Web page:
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FDA Orders Endoscope Manufacturers to Perform Safety Studies: How it Affects You

Posted on 12/10/15

FDA_orders_endoscope_manufacturers_to_perform_safety_studies_how_it_affects_you

A number of healthcare facilities around the country have reported Carbapenem-resistant Enterobacteriaceae (CRE) infections in patients following endoscopy-related procedures.Many of  the recent infections occurred after patients underwent endoscopic retrograde cholangiopancreatography (ERCP), which uses a duodenoscope, a specialized endoscope that contains an elevator channel and other features that are challenging to properly disinfect, even when following manufacturer instructions. The Food and Drug Administration (FDA) recently ordered duodenoscope manufacturers to conduct post-marketing safety studies in healthcare facilities.2

In March 2015, the FDA released new guidelines for how reusable medical devices, such as scopes and catheters, should be cleaned.The Centers for Disease Control and Prevention (CDC) also released an interim duodenoscope surveillance protocol in March 2015 to assist hospitals in reducing the possibility of biofilm formation or other contamination on scopes, and validate the effectiveness of reprocessing by culturing key components.4

In the last three months, outbreaks of CRE and other multidrug resistant organisms have also been linked to gastroscopes, cytoscopes and bronchoscopes.The FDA has issued a warning about possible contamination of the reprocessing equipment used to clean endoscopes, as well as safety communications about difficulty properly cleaning duodenoscopes and bronchoscopes.6,7 A study published in the American Journal of Infection Control in August found that viable microbes and biologic debris persisted on colonoscopes and gastroscopes following cleaning and disinfection, indicating that following manufacturers’ instructions does not ensure successful decontamination even for devices that lack elevator channels.8


Tracking and Preventing the Spread of HAIs

With these recent developments, central processing and infection prevention departments should understand current recommendations for disinfection and/or sterilization of reusable medical devices. They can also minimize the spread of healthcare-associated infections (HAIs) from CRE or other pathogens by properly documenting equipment use and reprocessing and identifying colonized or infected patients.

Documentation should include when staff members were trained in cleaning and reprocessing procedures, verification of competence assessments at least annually and following every change in procedure, written and clearly displayed procedures for reprocessing reusable medical devices, and maintenance of logs providing the name and medical record number of the patient, the cleaning personnel, reprocessing equipment and cycle used and culture results following reprocessing.If an HAI potentially associated with a device is detected, these logs will enable the hospital to quickly identify the equipment used, patients exposed and potential problems with the device or disinfection procedures.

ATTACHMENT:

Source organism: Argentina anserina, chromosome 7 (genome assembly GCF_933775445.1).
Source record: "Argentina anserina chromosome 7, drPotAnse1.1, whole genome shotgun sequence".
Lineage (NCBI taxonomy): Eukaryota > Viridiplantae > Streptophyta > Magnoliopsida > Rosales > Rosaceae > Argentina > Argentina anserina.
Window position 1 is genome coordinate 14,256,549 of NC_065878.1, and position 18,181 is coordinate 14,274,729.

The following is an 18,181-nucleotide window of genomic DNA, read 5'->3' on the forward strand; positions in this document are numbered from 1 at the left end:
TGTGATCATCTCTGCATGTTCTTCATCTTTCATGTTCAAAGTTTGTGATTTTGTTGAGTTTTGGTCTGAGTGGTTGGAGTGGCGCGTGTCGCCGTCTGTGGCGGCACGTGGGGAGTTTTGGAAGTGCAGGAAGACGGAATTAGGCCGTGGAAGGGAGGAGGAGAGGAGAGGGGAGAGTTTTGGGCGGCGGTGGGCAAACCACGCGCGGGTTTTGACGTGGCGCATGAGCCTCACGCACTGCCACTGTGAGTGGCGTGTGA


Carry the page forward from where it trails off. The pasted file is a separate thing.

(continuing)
infection prevention options



References

  1. CDC Statement: Los Angeles Couty/UCLA investigation of CRE transmission and duodenoscopes. Healthcare-associated infections. CDC. February 20, 2015.http://www.cdc.gov/hai/outbreaks/cdcstatement-LA-CRE.html

  2. FDA orders duodenoscope manufacturers to conduct post market surveillance studies in health care facilities. FDA News Release. October 5, 2015. http://www.fda.gov/NewsEvents/Newsroom/PressAnnouncements/ucm465639.htm

  3. Reprocessing Medical Devices in Health Care Settings: Validation Methods and Labeling; Guidance for Industry and Food and Drug Administration Staff.http://www.fda.gov/downloads/MedicalDevices/DeviceRegulationandGuidance/GuidanceDocuments/UCM253010.pdf.

  4. Interim Duodenoscope Surveillance Protocol. Interim Protocol for Healthcare Facilities Regarding Surveillance for Bacterial Contamination of Duodenoscopes after Reprocessing. CDC. Updated April 3, 2015. http://www.cdc.gov/hai/organisms/cre/cre-duodenoscope-surveillance-protocol.html

  5. Peterson M. Serious infections tied to medical scopes go far beyond issues with single device. Los Angeles Times. August 2, 2015.

  6. Design of Endoscopic Retrograde Cholangiopancreatography (ERCP) May Impeded Effective Cleaning: FDA Safety Communication. Updated March 4, 2015.http://www.fda.gov/MedicalDevices/Safety/AlertsandNotices/ucm434871.htm

  7. Infections Associated with Reprocessed Flexible Bronchoscopes: FDA Safety Communication. September 17, 2015.http://www.fda.gov/MedicalDevices/Safety/AlertsandNotices/ucm462949.htm

  8. Ofstead CL, Wetzler HP, Doyle EM, Rocco CK, Visrodia KH, Baron TH, Tosh PK. Persistent contamination on colonoscopes and gastroscopes detected by biologic cultures and rapid indicators despite reprocessing performed in accordance with guidelines. AJIC. August 1, 2015; 43(8):794-801.

  1. Endoscopy-Related CRE Outbreak Necessitates Improving Prevention Protocols. Executive Insight. Advance Healthcare Network. May 15, 2015. http://healthcare-executive-insight.advanceweb.com/Columns/Dollars-and-Sense/Endoscopy-Related-CRE-Outbreak-Necessitates-Improving-Prevention-Protocols.aspx



Topics: Infection Prevention

About the Author

Tim McMenamin has more than 30 years of experience in the Hospital Information Technology (HIT) industry and has been an active member of HIMSS, ASHP, HFMA and other healthcare communities for many years. Leveraging emerging technologies to deliver clinical content to the point-of-care has been an area of special interest and research.